Valuations have also been depressed by last year’s slowdown in China, which is an important export market for the region. Whilst Japan has increased its exports to China by 400% of GDP since 1999, Germany trumped this with a 700% increase over the same period. Given the strong links between the two economies, the rebound in China’s manufacturing sentiment in March is likely to have a positive spill over into the Eurozone and its stock market.

The potential upside in European stocks is also high, given investors’ current low exposures. According to the Bank of America Merrill Lynch's Global Fund Manager Survey2, global institutional investors are currently 8% underweight in European equities, nearly one standard deviation below the long-term average.

Persistent structural problems should sustain low rates

Despite the potential cyclical uplift Europe is likely to enjoy, concerns over the high levels of debt in the peripheral countries, challenging demographics and the absence of wage inflation, are expected to persist and keep rates low.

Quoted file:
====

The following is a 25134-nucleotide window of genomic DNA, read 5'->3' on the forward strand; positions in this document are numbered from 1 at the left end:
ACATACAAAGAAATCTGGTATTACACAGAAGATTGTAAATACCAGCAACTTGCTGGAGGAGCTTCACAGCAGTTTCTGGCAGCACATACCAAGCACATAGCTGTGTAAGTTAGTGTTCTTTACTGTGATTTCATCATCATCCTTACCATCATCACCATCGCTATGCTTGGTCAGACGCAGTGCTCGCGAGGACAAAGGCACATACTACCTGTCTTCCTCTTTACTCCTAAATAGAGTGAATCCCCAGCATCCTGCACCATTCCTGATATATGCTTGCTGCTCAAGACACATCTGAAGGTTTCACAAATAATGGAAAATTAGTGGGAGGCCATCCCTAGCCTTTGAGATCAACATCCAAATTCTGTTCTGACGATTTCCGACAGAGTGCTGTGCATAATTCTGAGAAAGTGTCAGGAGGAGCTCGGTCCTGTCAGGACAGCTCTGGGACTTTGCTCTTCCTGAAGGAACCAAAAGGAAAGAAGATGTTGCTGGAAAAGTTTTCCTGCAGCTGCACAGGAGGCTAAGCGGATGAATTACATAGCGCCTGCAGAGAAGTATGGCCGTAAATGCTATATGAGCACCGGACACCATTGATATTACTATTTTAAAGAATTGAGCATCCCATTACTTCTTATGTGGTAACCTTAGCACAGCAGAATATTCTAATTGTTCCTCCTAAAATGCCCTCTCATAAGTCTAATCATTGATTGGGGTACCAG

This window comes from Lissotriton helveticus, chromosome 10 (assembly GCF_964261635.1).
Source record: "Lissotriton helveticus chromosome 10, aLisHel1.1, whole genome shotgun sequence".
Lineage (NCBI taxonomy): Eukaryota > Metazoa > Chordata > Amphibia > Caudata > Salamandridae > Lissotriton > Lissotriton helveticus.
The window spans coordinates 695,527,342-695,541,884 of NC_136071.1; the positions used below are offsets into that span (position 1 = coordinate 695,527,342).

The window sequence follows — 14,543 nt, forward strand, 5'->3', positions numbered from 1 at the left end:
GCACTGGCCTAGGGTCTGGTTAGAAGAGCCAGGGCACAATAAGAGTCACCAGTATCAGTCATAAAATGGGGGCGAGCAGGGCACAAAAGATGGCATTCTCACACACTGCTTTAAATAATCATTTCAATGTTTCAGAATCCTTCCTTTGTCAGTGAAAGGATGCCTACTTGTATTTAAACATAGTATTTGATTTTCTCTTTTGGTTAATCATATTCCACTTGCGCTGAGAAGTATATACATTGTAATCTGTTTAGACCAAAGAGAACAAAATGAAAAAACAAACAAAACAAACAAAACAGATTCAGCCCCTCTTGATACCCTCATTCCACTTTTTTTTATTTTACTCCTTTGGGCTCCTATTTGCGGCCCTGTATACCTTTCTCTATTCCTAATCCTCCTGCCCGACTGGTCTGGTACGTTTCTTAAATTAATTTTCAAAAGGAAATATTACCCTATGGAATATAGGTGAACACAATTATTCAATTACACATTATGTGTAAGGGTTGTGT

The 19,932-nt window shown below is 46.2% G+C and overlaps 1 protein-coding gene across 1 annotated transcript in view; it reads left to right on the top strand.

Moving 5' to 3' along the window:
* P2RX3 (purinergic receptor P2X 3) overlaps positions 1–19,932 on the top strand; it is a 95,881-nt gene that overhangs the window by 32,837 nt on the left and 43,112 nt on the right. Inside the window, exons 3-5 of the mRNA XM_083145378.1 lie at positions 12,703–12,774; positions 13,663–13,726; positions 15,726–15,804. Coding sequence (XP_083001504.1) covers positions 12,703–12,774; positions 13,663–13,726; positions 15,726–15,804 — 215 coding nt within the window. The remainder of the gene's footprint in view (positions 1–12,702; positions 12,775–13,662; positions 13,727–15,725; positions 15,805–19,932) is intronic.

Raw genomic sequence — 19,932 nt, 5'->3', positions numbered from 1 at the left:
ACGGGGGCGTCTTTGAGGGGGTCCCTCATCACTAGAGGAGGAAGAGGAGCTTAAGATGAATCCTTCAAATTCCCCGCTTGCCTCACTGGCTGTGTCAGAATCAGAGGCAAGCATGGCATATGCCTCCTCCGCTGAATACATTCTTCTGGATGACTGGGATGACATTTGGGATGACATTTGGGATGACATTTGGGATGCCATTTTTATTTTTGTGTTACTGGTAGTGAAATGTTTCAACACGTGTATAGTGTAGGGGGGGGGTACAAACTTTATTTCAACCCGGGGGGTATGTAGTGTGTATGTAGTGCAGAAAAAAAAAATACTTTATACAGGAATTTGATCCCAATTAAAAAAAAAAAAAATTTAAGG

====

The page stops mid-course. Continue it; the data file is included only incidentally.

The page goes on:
Unsustainably high levels of debt

For some, Draghi’s seminal speech to “do whatever it takes”, implicitly promising to provide liquidity for the Eurozone to overcome unsustainable levels of debt in the peripheral countries, marked the end of the Eurozone crisis. Yet, seven years on, several peripheral countries remain mired in a prolonged crisis. These countries either need interest rates to remain at or below current levels for a sustained period to stabilise their debt to GDP ratios, or must generate historically unachievable primary surpluses. Italy, for example, can only stabilise its debt level at 154% of GDP if interest rates remain below current levels of 2.5%.